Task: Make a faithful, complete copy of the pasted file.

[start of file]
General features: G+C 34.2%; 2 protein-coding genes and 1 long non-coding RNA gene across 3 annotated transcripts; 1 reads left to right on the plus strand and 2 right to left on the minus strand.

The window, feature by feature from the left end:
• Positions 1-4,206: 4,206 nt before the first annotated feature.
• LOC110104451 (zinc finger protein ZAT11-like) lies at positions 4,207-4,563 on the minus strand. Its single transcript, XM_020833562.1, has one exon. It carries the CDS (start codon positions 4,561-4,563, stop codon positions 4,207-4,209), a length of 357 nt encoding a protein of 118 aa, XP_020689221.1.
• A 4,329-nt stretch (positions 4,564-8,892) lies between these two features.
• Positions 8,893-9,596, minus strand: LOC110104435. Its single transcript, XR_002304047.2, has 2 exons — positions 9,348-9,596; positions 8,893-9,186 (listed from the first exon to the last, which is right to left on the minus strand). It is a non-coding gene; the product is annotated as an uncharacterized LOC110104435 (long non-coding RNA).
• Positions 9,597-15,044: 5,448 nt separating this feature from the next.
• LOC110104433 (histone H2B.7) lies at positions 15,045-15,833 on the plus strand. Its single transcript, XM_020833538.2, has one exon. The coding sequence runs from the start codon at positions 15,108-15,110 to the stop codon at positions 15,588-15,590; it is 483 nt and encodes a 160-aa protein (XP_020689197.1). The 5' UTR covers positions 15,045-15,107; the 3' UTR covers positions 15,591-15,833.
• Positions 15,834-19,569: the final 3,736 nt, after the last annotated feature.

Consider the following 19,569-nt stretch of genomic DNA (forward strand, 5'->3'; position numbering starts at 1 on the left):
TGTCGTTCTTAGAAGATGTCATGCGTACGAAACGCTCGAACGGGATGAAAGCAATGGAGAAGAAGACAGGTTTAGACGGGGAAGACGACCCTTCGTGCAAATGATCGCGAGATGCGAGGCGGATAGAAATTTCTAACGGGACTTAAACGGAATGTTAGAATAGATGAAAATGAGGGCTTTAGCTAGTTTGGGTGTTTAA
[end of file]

General features: G+C 34.2%; 2 protein-coding genes and 1 long non-coding RNA gene across 3 annotated transcripts; 1 reads left to right on the plus strand and 2 right to left on the minus strand.

The window, feature by feature from the left end:
• Positions 1-4,206: 4,206 nt before the first annotated feature.
• LOC110104451 (zinc finger protein ZAT11-like) lies at positions 4,207-4,563 on the minus strand. Its single transcript, XM_020833562.1, has one exon. It carries the CDS (start codon positions 4,561-4,563, stop codon positions 4,207-4,209), a length of 357 nt encoding a protein of 118 aa, XP_020689221.1.
• A 4,329-nt stretch (positions 4,564-8,892) lies between these two features.
• Positions 8,893-9,596, minus strand: LOC110104435. Its single transcript, XR_002304047.2, has 2 exons — positions 9,348-9,596; positions 8,893-9,186 (listed from the first exon to the last, which is right to left on the minus strand). It is a non-coding gene; the product is annotated as an uncharacterized LOC110104435 (long non-coding RNA).
• Positions 9,597-15,044: 5,448 nt separating this feature from the next.
• LOC110104433 (histone H2B.7) lies at positions 15,045-15,833 on the plus strand. Its single transcript, XM_020833538.2, has one exon. The coding sequence runs from the start codon at positions 15,108-15,110 to the stop codon at positions 15,588-15,590; it is 483 nt and encodes a 160-aa protein (XP_020689197.1). The 5' UTR covers positions 15,045-15,107; the 3' UTR covers positions 15,591-15,833.
• Positions 15,834-19,569: the final 3,736 nt, after the last annotated feature.

Consider the following 19,569-nt stretch of genomic DNA (forward strand, 5'->3'; position numbering starts at 1 on the left):
TGTCGTTCTTAGAAGATGTCATGCGTACGAAACGCTCGAACGGGATGAAAGCAATGGAGAAGAAGACAGGTTTAGACGGGGAAGACGACCCTTCGTGCAAATGATCGCGAGATGCGAGGCGGATAGAAATTTCTAACGGGACTTAAACGGAATGTTAGAATAGATGAAAATGAGGGCTTTAGCTAGTTTGGGTGTTTAA